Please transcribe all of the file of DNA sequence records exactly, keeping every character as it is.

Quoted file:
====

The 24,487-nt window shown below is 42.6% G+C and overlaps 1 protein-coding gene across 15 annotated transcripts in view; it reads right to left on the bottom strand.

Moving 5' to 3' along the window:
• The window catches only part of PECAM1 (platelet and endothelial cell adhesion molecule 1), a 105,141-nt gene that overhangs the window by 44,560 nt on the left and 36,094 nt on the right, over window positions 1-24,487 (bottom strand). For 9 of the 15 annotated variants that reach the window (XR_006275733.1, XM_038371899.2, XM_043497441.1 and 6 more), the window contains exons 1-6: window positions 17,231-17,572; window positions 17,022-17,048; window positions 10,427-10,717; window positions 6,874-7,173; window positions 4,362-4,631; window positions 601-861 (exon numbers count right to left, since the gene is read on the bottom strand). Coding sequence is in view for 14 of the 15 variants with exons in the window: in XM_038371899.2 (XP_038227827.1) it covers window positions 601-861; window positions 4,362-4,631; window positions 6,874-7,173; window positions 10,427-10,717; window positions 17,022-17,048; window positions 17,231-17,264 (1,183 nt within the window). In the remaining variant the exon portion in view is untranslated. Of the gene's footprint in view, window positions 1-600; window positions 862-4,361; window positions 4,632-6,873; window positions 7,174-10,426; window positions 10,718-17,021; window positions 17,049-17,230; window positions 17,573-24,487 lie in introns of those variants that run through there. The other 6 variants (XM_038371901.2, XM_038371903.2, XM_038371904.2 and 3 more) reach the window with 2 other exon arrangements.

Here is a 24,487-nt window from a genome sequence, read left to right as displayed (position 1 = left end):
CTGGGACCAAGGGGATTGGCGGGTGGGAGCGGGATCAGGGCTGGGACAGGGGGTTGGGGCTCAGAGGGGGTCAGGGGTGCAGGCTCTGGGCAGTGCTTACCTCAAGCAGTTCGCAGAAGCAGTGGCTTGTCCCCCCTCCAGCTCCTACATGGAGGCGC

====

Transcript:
The 24,487-nt window shown below is 42.6% G+C and overlaps 1 protein-coding gene across 15 annotated transcripts in view; it reads right to left on the bottom strand.

Moving 5' to 3' along the window:
• The window catches only part of PECAM1 (platelet and endothelial cell adhesion molecule 1), a 105,141-nt gene that overhangs the window by 44,560 nt on the left and 36,094 nt on the right, over window positions 1-24,487 (bottom strand). For 9 of the 15 annotated variants that reach the window (XR_006275733.1, XM_038371899.2, XM_043497441.1 and 6 more), the window contains exons 1-6: window positions 17,231-17,572; window positions 17,022-17,048; window positions 10,427-10,717; window positions 6,874-7,173; window positions 4,362-4,631; window positions 601-861 (exon numbers count right to left, since the gene is read on the bottom strand). Coding sequence is in view for 14 of the 15 variants with exons in the window: in XM_038371899.2 (XP_038227827.1) it covers window positions 601-861; window positions 4,362-4,631; window positions 6,874-7,173; window positions 10,427-10,717; window positions 17,022-17,048; window positions 17,231-17,264 (1,183 nt within the window). In the remaining variant the exon portion in view is untranslated. Of the gene's footprint in view, window positions 1-600; window positions 862-4,361; window positions 4,632-6,873; window positions 7,174-10,426; window positions 10,718-17,021; window positions 17,049-17,230; window positions 17,573-24,487 lie in introns of those variants that run through there. The other 6 variants (XM_038371901.2, XM_038371903.2, XM_038371904.2 and 3 more) reach the window with 2 other exon arrangements.

Here is a 24,487-nt window from a genome sequence, read left to right as displayed (position 1 = left end):
CTGGGACCAAGGGGATTGGCGGGTGGGAGCGGGATCAGGGCTGGGACAGGGGGTTGGGGCTCAGAGGGGGTCAGGGGTGCAGGCTCTGGGCAGTGCTTACCTCAAGCAGTTCGCAGAAGCAGTGGCTTGTCCCCCCTCCAGCTCCTACATGGAGGCGC